The Visitation, n.d.
Agostino Ciampelli (Italian, 1565–1630)
Pen and dark brown ink, brush and brown washes and white opaque watercolor, partially darkened, on greenish-blue laid paper, 15 1/8 x 10 5/16 in. (38.4 x 26.2 cm). Crocker Art Museum, E. B. Crocker Collection, 1871.323.

Though he frequently drew from life during his training, in his early career the Florentine artist Agostino Ciampelli often harked back to the tradition of elongated and stylized figures that was fading as reforms in the city's artistic community took hold. The Crocker Visitation exemplifies this period: combining elegant, almost Mannerist figures with clear storytelling antithetical to Mannerism itself, it preserves a moment not only of Ciampelli's career but also of the Florentine reform at the turn of the seventeenth century.

Agostino Ciampelli, born to a cobbler in 1565, trained under Santi di Tito, the Florentine Reform artist whose studio Julian Brooks has called the city's "real engine-room of life-drawing."(1) He entered the Accademia del Disegno in 1585, where Medici patronage led to Ciampelli's first court comission in 1586, a frescoed frieze for the Tribuna of the Uffizi, now destroyed. By 1594 he had secured the patronage of Alessandro de' Medici, the archbishop of Florence. After frescoing two rooms in the archbishop's palace in Florence, Ciampelli was called to Rome in late 1594 when his patron became a cardinal. His simple and direct narrative style, in the spirit of the reforms proposed by the Council of Trent, meant that he played a major part in the cardinal's renovation of S. Giovanni in Laterano for the jubilee of 1600. The election of Alessandro de' Medici as Pope in 1605 ironically led to Ciampelli's eclipse, as the Pope was dead within three weeks. A new Florentine connection, the new pope's protégé Marcello Sacchetti, raised Ciampelli's fortunes again: by 1623 he was principe of the Accademia di San Luca and soon working on the renovation of the church of Santa Bibiana with Gian Lorenzo Bernini. The pinnacle of his career were his commissions at Saint Peter's for the Tuscan Pope Urban VIII Barberini, who made him Soprastante alla Fabbrica di San Pietro alongside Bernini in 1629. Already failing in health, Ciampelli died the following year.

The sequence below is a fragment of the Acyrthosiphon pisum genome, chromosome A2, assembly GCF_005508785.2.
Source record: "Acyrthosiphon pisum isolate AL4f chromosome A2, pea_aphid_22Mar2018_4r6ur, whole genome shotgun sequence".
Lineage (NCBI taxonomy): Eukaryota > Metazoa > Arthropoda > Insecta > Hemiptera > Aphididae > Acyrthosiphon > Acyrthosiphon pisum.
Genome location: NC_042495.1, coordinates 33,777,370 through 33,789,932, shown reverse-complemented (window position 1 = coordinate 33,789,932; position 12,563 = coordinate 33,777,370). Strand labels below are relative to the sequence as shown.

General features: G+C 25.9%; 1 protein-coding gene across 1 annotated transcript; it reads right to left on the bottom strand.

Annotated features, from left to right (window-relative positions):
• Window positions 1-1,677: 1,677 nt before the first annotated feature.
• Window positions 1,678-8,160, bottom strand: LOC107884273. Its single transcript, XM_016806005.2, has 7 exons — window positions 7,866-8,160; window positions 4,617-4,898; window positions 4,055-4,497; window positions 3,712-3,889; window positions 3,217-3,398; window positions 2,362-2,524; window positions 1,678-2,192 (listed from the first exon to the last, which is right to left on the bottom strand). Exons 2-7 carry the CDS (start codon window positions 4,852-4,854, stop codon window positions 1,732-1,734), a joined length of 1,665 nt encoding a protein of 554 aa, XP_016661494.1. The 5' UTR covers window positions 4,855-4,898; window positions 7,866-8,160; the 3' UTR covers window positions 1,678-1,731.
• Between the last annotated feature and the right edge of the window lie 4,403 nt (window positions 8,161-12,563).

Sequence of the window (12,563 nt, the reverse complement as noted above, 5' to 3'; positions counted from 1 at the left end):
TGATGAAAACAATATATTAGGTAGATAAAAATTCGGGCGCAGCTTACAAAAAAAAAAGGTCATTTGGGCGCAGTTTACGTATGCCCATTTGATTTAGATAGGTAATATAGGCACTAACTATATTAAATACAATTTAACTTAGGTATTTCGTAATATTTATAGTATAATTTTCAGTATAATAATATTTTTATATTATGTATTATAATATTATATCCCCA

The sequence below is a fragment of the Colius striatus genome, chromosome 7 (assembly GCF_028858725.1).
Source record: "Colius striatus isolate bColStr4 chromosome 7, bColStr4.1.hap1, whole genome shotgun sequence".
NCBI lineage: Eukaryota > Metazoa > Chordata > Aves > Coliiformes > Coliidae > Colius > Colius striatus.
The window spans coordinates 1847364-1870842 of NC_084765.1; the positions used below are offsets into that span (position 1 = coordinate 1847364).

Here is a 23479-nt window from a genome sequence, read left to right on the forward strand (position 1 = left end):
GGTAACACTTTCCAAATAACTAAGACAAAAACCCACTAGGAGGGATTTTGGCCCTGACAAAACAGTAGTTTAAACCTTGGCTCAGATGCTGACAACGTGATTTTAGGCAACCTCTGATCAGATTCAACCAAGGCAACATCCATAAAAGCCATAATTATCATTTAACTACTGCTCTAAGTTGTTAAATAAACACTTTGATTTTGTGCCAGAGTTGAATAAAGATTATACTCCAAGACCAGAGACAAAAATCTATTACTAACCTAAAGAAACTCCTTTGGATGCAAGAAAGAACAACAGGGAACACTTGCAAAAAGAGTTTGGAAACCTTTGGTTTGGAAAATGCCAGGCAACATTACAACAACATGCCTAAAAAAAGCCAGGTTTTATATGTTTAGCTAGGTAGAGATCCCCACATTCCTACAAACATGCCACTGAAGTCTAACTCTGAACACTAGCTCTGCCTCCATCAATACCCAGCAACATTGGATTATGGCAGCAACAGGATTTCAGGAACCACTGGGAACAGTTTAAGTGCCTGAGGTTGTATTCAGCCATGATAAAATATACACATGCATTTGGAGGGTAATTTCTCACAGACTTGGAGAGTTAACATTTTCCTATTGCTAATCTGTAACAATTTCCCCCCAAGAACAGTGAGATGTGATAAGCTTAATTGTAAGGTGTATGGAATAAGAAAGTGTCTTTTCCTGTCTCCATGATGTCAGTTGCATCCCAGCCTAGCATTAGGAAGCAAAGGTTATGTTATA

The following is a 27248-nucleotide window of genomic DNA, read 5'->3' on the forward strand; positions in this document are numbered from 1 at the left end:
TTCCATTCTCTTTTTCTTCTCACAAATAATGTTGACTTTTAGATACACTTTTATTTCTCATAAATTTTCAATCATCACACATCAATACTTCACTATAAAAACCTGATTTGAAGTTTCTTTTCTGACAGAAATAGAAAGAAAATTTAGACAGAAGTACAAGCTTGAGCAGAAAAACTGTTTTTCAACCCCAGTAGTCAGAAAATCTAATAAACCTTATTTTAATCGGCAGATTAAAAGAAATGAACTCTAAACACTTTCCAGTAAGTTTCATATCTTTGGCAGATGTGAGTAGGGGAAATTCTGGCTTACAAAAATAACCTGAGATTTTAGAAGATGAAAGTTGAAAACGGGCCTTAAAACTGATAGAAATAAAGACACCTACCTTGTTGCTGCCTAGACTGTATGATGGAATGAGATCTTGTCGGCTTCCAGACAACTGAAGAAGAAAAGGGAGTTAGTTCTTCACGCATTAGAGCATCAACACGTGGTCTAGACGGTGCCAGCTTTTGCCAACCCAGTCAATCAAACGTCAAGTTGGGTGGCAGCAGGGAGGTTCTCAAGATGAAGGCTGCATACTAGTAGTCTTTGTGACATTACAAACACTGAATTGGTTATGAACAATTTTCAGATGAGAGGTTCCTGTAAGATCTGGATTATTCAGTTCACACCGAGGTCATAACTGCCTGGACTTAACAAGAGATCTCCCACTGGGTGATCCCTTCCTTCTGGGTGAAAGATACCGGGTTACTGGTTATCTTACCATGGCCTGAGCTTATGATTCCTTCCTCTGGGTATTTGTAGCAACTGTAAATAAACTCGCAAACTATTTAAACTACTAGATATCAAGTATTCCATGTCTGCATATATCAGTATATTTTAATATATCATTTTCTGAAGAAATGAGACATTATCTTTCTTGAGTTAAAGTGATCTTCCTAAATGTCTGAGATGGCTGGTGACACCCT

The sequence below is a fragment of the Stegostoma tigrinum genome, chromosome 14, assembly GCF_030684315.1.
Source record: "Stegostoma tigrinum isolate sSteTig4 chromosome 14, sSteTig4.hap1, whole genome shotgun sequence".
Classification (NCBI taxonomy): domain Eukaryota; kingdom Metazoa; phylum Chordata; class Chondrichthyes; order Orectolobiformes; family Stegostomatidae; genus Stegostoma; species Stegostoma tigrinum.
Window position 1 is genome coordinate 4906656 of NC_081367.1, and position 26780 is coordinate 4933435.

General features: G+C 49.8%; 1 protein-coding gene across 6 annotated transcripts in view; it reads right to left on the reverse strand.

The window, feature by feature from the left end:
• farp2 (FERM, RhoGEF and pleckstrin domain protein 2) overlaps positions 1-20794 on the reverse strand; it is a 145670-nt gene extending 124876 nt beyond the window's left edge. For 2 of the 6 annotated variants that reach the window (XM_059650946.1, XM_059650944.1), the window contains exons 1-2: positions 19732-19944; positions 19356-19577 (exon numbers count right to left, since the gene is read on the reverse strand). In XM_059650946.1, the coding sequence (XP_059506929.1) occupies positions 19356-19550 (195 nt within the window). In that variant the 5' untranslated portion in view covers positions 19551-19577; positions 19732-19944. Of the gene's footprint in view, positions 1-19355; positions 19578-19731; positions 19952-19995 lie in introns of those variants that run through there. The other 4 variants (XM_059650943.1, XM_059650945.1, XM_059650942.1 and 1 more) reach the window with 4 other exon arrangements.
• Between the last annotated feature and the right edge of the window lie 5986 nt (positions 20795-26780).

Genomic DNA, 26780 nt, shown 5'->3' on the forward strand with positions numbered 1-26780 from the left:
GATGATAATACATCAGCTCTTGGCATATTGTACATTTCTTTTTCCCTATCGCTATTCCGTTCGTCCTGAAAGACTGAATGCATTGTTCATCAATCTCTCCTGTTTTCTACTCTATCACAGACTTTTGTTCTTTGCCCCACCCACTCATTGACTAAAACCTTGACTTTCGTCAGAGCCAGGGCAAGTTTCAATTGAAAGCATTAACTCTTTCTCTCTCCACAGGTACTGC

Recent scholarship by on the part of Milan Togner and Maria Cristina Terzaghi will continue to change our view of Ciampelli as a draughtsman and historical figure. Togner's 1998 discovery of sixty previously unknown drawings by the artist in the State Science Library in Olomouc in the Czech Republic has already helped to assess the artist's working method in his major commissions.(2) Terzaghi's archival work has located Ciampelli in 1609 in the household of his father-in-law Pietro Bernini, recently arrived from Florence.(3) This connection to the eleven-year-old future sculptor Gian Lorenzo Bernini sheds light on their later collaborations and raises the question of their relations during the sculptor's training and the painter's eclipse.

In the Crocker drawing, Ciampelli builds his composition of graceful figures into a legible whole. As Zacharias looks on at left, the Virgin greets the aged Elizabeth, soon to be the mother of John the Baptist. The shadowed space between them provides the background for the real focus of the composition, their joined hands and Elizabeth's gesture of welcome. A triangle of figures reinforces this focus through gesture and glance, Zacharias, the servant at right, and the foreground figure who points while addressing the viewer. Even the dog gazes in curiosity. This narrative clarity is supported by Ciampelli's technique with its well-defined light source slightly to the left of the viewer, created with deep washes and shimmering white-lead highlights.